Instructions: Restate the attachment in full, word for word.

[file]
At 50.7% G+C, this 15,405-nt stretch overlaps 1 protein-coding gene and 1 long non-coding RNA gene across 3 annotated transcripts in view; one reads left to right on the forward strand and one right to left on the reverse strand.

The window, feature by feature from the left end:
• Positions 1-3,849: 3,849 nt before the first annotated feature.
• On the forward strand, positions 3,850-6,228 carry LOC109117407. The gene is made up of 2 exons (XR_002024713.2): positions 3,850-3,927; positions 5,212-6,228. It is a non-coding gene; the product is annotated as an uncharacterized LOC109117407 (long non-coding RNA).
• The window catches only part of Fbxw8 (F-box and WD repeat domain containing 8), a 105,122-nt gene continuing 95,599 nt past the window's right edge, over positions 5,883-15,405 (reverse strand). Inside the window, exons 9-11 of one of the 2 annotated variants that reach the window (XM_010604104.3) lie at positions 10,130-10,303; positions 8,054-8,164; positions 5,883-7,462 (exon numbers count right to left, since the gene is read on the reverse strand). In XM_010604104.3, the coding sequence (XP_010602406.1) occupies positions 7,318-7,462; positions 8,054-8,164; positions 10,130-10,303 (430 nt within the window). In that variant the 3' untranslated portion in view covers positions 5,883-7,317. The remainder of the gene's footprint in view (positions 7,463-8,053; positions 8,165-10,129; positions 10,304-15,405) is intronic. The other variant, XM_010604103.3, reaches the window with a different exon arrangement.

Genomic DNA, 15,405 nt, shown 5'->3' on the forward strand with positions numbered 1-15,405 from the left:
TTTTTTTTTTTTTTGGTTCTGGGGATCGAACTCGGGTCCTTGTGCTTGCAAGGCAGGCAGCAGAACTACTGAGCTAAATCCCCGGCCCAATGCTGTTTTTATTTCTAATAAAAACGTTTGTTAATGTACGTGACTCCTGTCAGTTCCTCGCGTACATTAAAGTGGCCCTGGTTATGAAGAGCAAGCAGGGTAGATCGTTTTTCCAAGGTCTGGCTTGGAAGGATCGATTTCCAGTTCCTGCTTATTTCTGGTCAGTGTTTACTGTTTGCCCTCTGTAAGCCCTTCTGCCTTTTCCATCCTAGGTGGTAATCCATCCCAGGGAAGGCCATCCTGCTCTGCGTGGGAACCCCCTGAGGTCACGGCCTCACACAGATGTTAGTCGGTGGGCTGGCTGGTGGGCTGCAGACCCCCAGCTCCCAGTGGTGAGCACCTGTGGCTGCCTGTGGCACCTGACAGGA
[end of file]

At 50.7% G+C, this 15,405-nt stretch overlaps 1 protein-coding gene and 1 long non-coding RNA gene across 3 annotated transcripts in view; one reads left to right on the forward strand and one right to left on the reverse strand.

The window, feature by feature from the left end:
• Positions 1-3,849: 3,849 nt before the first annotated feature.
• On the forward strand, positions 3,850-6,228 carry LOC109117407. The gene is made up of 2 exons (XR_002024713.2): positions 3,850-3,927; positions 5,212-6,228. It is a non-coding gene; the product is annotated as an uncharacterized LOC109117407 (long non-coding RNA).
• The window catches only part of Fbxw8 (F-box and WD repeat domain containing 8), a 105,122-nt gene continuing 95,599 nt past the window's right edge, over positions 5,883-15,405 (reverse strand). Inside the window, exons 9-11 of one of the 2 annotated variants that reach the window (XM_010604104.3) lie at positions 10,130-10,303; positions 8,054-8,164; positions 5,883-7,462 (exon numbers count right to left, since the gene is read on the reverse strand). In XM_010604104.3, the coding sequence (XP_010602406.1) occupies positions 7,318-7,462; positions 8,054-8,164; positions 10,130-10,303 (430 nt within the window). In that variant the 3' untranslated portion in view covers positions 5,883-7,317. The remainder of the gene's footprint in view (positions 7,463-8,053; positions 8,165-10,129; positions 10,304-15,405) is intronic. The other variant, XM_010604103.3, reaches the window with a different exon arrangement.

Genomic DNA, 15,405 nt, shown 5'->3' on the forward strand with positions numbered 1-15,405 from the left:
TTTTTTTTTTTTTTGGTTCTGGGGATCGAACTCGGGTCCTTGTGCTTGCAAGGCAGGCAGCAGAACTACTGAGCTAAATCCCCGGCCCAATGCTGTTTTTATTTCTAATAAAAACGTTTGTTAATGTACGTGACTCCTGTCAGTTCCTCGCGTACATTAAAGTGGCCCTGGTTATGAAGAGCAAGCAGGGTAGATCGTTTTTCCAAGGTCTGGCTTGGAAGGATCGATTTCCAGTTCCTGCTTATTTCTGGTCAGTGTTTACTGTTTGCCCTCTGTAAGCCCTTCTGCCTTTTCCATCCTAGGTGGTAATCCATCCCAGGGAAGGCCATCCTGCTCTGCGTGGGAACCCCCTGAGGTCACGGCCTCACACAGATGTTAGTCGGTGGGCTGGCTGGTGGGCTGCAGACCCCCAGCTCCCAGTGGTGAGCACCTGTGGCTGCCTGTGGCACCTGACAGGA